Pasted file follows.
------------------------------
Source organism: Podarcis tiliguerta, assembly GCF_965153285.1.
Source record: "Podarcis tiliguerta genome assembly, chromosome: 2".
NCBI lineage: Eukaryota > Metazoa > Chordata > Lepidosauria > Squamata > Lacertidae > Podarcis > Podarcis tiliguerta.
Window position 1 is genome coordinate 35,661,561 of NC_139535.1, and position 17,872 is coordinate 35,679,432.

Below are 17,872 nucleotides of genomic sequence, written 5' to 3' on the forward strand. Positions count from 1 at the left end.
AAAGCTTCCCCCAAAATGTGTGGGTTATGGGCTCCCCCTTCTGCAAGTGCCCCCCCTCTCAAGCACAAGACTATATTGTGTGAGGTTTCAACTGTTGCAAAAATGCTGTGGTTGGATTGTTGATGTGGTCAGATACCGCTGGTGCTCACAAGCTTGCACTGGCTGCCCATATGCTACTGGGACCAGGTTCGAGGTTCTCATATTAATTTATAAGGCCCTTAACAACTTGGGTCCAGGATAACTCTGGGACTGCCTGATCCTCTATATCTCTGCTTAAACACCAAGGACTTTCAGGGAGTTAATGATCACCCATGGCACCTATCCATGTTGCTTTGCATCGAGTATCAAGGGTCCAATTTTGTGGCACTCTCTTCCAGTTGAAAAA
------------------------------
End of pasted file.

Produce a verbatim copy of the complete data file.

Source organism: Podarcis tiliguerta, assembly GCF_965153285.1.
Source record: "Podarcis tiliguerta genome assembly, chromosome: 2".
NCBI lineage: Eukaryota > Metazoa > Chordata > Lepidosauria > Squamata > Lacertidae > Podarcis > Podarcis tiliguerta.
Window position 1 is genome coordinate 35,661,561 of NC_139535.1, and position 17,872 is coordinate 35,679,432.

Below are 17,872 nucleotides of genomic sequence, written 5' to 3' on the forward strand. Positions count from 1 at the left end.
AAAGCTTCCCCCAAAATGTGTGGGTTATGGGCTCCCCCTTCTGCAAGTGCCCCCCCTCTCAAGCACAAGACTATATTGTGTGAGGTTTCAACTGTTGCAAAAATGCTGTGGTTGGATTGTTGATGTGGTCAGATACCGCTGGTGCTCACAAGCTTGCACTGGCTGCCCATATGCTACTGGGACCAGGTTCGAGGTTCTCATATTAATTTATAAGGCCCTTAACAACTTGGGTCCAGGATAACTCTGGGACTGCCTGATCCTCTATATCTCTGCTTAAACACCAAGGACTTTCAGGGAGTTAATGATCACCCATGGCACCTATCCATGTTGCTTTGCATCGAGTATCAAGGGTCCAATTTTGTGGCACTCTCTTCCAGTTGAAAAA